Putting aside the question that plagues Scalia in the Cheney case—of whether fraternizing with a party to pending litigation creates an appearance of bias—there is a question underlying the Philadelphia speech that is worth exploring: Do all but the most banal speeches make a judge look biased? The federal recusal statute, 28 USC 455 (a), demanding recusal whenever a judge's impartiality "might reasonably be questioned," is so vague as to provide virtually no clue as to where the line between having-a-life and evincing-impermissible-bias might be. Because the statute is entirely self-policing at the Supreme Court level, different justices can reach wildly different conclusions regarding what sorts of speeches might appear improper. This makes us anxious. We'd prefer a uniform standard. But for reasons I've laid out elsewhere, it would be a disaster for Congress to start policing Supreme Court recusals. Findlaw's Vickram Amar does a more eloquent job of explaining it here. But the project of trying to define the types of speeches which evince bias is still useful.

In an insightful Legal Affairs column from 2002, Emily Bazelon explores the problem of judicial speeches, and how impoverished we would be if sitting judges were constrained to offer little more than knock-knock jokes when they speak off the bench. Looking back over the Supreme Court's biggest blabbermouths, Bazelon reminds us that:

Thurgood Marshall denounced Supreme Court decisions restricting prisoners' rights. Warren Burger advocated for prison reform, appearing on Nightline and taking an influential group of Americans to visit Scandinavian prisons. Harry Blackmun discussed the opinion he wrote in favor of abortion rights in Roe v. Wade. Lewis Powell expressed regrets about having cast the swing vote in Bowers v. Hardwick, the decision that upheld the prosecution of a gay man under Georgia's sodomy law. Sandra Day O'Connor, a swing vote in many death-penalty cases, made news when she said that innocent people were likely being executed and questioned whether poor defendants were getting decent representation from court-appointed lawyers.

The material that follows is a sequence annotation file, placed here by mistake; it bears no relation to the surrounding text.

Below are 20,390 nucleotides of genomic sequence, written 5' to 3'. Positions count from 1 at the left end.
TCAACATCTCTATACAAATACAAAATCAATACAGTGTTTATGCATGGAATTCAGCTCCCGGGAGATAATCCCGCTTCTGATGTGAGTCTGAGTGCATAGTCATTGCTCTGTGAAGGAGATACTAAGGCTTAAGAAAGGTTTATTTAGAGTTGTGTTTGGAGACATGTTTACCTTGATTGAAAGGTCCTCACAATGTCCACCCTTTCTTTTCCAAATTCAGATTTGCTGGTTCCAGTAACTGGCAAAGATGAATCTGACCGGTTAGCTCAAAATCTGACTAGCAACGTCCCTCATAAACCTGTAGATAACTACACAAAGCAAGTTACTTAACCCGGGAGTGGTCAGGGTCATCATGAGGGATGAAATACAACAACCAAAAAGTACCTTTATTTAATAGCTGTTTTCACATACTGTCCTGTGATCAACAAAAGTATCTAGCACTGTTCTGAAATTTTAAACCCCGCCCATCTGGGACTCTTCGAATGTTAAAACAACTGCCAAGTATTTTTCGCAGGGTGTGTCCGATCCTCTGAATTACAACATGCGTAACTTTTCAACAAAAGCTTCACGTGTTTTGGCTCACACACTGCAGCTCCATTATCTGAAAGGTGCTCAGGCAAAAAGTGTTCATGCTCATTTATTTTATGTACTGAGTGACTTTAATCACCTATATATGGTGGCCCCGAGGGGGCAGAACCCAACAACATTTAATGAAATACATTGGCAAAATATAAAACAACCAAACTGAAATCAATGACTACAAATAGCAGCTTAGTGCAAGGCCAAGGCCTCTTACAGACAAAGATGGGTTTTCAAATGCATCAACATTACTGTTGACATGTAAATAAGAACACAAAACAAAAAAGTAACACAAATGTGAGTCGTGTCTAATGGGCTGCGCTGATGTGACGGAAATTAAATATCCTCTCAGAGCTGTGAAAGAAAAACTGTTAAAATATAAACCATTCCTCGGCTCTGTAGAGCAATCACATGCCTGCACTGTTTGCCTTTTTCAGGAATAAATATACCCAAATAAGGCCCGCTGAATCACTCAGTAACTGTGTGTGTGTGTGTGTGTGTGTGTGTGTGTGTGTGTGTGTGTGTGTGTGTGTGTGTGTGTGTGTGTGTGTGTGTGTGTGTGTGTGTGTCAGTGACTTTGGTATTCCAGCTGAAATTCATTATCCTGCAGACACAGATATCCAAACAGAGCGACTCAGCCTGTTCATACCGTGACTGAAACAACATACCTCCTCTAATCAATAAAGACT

I agree with her that I'd rather have these biases (or predispositions) out in the open than swept under the carpet. The alternative to these speeches isn't neutral judges. It's simply public cluelessness. Bazelon goes on to offer a useful working rule to govern judicial speeches: "Judges should be discouraged from speaking only when what they say gives them a personal stake in the outcome of a case before them or on its way to their courtroom." In other words, if a case is pending, shut up. If you have a stake in the outcome, shut up. But we need stop hounding judges for who's in their audience.

In a perfect world, judges would try not to bash the judiciary in their speeches. In a perfect world, they'd use these speeches to elevate the tone of political discourse. And in a perfect world, I might also ask that justices limit their speeches to scholarly, rather than advocacy groups, as suggested here. But in general, I'd argue that more speech is better than less speech, and that more honesty is better than less. Increasingly, it seems like the worst thing anyone can say about Antonin Scalia is that he is honest and intellectually consistent. He has so many other more interesting faults, I assure you. And if we let him speak without hounding him, we're bound to find more of them.